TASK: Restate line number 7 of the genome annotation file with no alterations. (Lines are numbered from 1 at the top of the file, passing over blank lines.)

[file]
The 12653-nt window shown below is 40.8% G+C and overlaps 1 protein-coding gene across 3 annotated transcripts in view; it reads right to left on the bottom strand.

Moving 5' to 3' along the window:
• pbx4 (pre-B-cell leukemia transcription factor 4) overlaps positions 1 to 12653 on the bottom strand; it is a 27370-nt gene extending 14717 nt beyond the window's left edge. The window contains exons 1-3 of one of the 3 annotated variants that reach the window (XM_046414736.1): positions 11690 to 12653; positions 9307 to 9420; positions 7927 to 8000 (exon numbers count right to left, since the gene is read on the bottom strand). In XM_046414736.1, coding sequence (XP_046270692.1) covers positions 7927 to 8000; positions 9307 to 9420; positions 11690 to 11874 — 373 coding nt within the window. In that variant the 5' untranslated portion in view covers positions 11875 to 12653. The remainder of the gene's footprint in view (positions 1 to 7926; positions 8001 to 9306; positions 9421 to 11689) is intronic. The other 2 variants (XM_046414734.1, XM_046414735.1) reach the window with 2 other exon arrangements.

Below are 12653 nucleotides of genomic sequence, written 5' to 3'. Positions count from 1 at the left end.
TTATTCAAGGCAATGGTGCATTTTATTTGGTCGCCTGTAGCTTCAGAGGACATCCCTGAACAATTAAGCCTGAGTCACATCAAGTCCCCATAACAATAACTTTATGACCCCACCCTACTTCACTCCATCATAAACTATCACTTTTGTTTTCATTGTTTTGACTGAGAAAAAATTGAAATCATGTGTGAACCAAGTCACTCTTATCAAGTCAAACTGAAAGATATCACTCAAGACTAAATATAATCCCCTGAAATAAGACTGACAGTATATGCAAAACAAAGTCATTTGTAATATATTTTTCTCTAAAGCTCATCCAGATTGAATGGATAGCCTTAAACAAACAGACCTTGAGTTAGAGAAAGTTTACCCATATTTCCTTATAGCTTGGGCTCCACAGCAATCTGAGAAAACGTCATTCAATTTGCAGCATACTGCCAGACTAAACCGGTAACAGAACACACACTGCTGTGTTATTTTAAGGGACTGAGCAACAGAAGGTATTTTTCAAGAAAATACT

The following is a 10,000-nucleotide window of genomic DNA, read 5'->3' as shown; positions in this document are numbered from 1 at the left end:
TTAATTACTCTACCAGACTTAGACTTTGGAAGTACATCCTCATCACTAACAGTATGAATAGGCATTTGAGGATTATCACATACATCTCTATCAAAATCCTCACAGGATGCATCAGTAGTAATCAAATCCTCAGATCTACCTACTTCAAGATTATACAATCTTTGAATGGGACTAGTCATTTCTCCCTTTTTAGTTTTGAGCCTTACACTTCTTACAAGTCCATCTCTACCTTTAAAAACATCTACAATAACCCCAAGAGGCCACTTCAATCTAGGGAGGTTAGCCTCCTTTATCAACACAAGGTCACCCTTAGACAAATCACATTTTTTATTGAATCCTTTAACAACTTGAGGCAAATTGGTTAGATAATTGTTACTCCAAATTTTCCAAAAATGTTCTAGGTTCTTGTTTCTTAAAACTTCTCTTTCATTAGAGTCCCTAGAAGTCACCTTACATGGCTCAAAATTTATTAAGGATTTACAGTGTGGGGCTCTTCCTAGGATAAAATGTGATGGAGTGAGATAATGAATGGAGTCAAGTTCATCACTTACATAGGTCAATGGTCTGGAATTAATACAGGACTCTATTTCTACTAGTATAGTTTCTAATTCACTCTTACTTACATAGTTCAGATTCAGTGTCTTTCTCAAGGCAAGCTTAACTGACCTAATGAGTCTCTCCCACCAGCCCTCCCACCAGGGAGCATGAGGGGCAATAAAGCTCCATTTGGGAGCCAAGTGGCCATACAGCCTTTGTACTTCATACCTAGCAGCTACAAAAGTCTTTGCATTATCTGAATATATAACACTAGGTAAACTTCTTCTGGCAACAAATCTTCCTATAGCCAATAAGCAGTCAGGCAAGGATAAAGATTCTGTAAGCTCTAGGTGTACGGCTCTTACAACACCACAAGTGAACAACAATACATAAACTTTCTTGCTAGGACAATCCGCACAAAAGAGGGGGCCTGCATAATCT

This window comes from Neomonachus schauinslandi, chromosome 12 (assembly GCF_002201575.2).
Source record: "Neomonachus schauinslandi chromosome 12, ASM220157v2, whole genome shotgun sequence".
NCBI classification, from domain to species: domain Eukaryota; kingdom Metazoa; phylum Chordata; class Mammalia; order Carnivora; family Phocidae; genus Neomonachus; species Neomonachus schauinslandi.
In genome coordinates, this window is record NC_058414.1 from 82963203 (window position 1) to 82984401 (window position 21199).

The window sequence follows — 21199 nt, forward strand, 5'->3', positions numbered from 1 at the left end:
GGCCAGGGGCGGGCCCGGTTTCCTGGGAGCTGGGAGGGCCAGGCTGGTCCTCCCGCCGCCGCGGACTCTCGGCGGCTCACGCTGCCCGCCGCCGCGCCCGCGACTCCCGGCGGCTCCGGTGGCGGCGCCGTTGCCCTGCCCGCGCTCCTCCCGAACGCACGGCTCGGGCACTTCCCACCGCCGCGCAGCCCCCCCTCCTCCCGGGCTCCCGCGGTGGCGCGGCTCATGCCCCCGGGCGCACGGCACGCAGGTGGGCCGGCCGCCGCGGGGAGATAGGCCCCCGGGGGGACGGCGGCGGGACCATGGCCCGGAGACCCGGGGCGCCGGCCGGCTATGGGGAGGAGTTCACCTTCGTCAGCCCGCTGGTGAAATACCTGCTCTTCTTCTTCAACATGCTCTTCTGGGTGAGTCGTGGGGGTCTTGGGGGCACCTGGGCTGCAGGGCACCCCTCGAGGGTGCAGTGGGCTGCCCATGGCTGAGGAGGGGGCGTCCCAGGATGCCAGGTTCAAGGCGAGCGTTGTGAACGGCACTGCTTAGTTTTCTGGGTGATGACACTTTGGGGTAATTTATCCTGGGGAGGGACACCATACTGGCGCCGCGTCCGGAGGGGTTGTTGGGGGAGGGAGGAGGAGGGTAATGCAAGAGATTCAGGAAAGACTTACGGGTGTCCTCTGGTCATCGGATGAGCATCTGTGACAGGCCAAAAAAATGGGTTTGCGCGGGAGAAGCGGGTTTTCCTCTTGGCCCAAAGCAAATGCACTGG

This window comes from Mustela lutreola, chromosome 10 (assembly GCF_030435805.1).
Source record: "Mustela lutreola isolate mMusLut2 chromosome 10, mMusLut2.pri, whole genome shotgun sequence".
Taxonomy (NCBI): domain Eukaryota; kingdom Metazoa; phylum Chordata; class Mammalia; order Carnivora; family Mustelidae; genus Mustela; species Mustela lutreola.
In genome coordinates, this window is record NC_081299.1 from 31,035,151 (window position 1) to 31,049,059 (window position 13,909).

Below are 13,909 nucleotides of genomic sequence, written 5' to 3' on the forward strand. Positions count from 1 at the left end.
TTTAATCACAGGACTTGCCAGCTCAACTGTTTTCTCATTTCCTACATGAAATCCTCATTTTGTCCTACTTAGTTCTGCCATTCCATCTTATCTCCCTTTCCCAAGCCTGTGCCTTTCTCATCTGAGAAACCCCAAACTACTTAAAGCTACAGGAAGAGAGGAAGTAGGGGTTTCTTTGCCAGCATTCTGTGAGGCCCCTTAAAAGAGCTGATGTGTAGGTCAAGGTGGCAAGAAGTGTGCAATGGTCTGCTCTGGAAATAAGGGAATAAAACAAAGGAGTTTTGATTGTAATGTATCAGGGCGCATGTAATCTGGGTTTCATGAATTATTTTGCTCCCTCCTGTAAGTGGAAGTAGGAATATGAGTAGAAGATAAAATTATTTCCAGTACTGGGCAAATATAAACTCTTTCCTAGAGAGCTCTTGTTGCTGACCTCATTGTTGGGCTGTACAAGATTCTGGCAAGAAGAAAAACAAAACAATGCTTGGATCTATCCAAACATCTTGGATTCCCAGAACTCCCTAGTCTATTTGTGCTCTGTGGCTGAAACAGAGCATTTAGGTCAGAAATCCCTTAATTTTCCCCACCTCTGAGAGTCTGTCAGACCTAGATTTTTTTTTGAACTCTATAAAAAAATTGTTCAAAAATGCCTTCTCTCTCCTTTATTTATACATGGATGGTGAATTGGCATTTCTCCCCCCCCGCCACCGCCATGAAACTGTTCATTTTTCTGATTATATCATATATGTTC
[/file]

TTAATTACTCTACCAGACTTAGACTTTGGAAGTACATCCTCATCACTAACAGTATGAATAGGCATTTGAGGATTATCACATACATCTCTATCAAAATCCTCACAGGATGCATCAGTAGTAATCAAATCCTCAGATCTACCTACTTCAAGATTATACAATCTTTGAATGGGACTAGTCATTTCTCCCTTTTTAGTTTTGAGCCTTACACTTCTTACAAGTCCATCTCTACCTTTAAAAACATCTACAATAACCCCAAGAGGCCACTTCAATCTAGGGAGGTTAGCCTCCTTTATCAACACAAGGTCACCCTTAGACAAATCACATTTTTTATTGAATCCTTTAACAACTTGAGGCAAATTGGTTAGATAATTGTTACTCCAAATTTTCCAAAAATGTTCTAGGTTCTTGTTTCTTAAAACTTCTCTTTCATTAGAGTCCCTAGAAGTCACCTTACATGGCTCAAAATTTATTAAGGATTTACAGTGTGGGGCTCTTCCTAGGATAAAATGTGATGGAGTGAGATAATGAATGGAGTCAAGTTCATCACTTACATAGGTCAATGGTCTGGAATTAATACAGGACTCTATTTCTACTAGTATAGTTTCTAATTCACTCTTACTTACATAGTTCAGATTCAGTGTCTTTCTCAAGGCAAGCTTAACTGACCTAATGAGTCTCTCCCACCAGCCCTCCCACCAGGGAGCATGAGGGGCAATAAAGCTCCATTTGGGAGCCAAGTGGCCATACAGCCTTTGTACTTCATACCTAGCAGCTACAAAAGTCTTTGCATTATCTGAATATATAACACTAGGTAAACTTCTTCTGGCAACAAATCTTCCTATAGCCAATAAGCAGTCAGGCAAGGATAAAGATTCTGTAAGCTCTAGGTGTACGGCTCTTACAACACCACAAGTGAACAACAATACATAAACTTTCTTGCTAGGACAATCCGCACAAAAGAGGGGGCCTGCATAATCT